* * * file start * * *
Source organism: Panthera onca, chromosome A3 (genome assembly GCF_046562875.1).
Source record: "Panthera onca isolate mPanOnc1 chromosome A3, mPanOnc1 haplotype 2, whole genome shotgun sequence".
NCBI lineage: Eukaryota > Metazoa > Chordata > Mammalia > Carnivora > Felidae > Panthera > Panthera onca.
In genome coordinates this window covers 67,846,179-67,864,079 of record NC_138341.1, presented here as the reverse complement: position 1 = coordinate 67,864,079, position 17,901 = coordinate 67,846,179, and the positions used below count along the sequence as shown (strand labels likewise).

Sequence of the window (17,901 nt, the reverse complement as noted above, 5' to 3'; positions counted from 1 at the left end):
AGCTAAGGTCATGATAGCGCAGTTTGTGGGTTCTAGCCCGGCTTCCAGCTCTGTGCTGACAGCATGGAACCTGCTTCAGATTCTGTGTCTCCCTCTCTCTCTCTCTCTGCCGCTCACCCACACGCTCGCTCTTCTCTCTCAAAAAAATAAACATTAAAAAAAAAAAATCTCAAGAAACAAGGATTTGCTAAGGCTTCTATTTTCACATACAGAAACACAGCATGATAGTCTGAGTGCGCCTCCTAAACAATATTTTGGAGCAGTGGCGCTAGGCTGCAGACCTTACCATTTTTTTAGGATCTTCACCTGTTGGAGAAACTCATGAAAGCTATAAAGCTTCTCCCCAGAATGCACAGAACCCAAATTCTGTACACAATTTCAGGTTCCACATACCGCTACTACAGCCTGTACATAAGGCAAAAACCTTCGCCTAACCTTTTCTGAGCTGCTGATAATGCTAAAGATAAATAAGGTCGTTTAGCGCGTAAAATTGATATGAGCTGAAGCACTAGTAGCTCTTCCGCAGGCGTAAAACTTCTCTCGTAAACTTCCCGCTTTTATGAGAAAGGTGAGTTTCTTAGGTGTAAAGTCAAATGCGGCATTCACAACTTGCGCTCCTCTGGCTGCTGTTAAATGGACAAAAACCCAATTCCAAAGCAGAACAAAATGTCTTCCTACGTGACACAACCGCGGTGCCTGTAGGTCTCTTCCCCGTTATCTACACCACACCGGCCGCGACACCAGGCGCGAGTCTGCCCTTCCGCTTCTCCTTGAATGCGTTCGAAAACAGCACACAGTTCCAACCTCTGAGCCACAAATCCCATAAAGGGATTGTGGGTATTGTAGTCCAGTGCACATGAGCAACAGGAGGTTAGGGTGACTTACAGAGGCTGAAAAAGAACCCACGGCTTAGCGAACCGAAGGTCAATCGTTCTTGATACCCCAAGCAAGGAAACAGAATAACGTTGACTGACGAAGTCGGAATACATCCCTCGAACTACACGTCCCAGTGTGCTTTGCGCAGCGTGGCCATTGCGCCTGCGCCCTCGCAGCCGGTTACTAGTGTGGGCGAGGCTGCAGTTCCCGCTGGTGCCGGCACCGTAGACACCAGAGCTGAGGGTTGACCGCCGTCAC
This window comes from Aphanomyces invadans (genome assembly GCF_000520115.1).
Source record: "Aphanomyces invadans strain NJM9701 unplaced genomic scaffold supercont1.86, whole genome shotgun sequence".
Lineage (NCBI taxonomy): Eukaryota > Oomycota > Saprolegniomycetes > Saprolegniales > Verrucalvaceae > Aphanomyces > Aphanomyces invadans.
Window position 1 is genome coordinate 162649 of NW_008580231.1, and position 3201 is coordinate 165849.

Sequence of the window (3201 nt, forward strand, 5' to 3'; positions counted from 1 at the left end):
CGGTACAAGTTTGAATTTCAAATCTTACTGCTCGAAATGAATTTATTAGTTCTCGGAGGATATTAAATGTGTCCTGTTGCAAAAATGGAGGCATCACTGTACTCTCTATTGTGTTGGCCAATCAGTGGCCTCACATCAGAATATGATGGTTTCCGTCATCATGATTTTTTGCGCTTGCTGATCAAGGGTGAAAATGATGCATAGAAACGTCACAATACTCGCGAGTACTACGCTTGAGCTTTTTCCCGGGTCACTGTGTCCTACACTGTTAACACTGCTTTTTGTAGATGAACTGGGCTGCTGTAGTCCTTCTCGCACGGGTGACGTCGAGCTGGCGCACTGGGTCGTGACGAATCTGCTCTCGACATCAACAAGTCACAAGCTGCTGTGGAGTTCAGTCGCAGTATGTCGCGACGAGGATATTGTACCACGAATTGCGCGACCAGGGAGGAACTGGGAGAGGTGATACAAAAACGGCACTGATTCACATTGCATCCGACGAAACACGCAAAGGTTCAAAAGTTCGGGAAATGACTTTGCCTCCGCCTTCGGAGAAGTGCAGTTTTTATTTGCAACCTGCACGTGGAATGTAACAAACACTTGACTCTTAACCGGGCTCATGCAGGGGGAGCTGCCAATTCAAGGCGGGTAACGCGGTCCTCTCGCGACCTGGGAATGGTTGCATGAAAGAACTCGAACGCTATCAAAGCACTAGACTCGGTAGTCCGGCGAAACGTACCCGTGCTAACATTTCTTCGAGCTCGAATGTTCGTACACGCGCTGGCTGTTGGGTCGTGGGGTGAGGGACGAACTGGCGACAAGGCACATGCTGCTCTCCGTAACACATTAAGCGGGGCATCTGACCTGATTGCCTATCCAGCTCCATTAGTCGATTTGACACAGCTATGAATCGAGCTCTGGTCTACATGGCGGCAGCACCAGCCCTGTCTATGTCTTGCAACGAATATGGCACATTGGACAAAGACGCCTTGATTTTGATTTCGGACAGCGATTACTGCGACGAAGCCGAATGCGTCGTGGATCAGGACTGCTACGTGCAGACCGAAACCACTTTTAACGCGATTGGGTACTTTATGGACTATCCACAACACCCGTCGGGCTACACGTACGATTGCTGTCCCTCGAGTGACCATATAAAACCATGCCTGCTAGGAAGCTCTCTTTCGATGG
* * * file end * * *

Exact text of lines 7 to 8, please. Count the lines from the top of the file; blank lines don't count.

This window comes from Aphanomyces invadans (genome assembly GCF_000520115.1).
Source record: "Aphanomyces invadans strain NJM9701 unplaced genomic scaffold supercont1.86, whole genome shotgun sequence".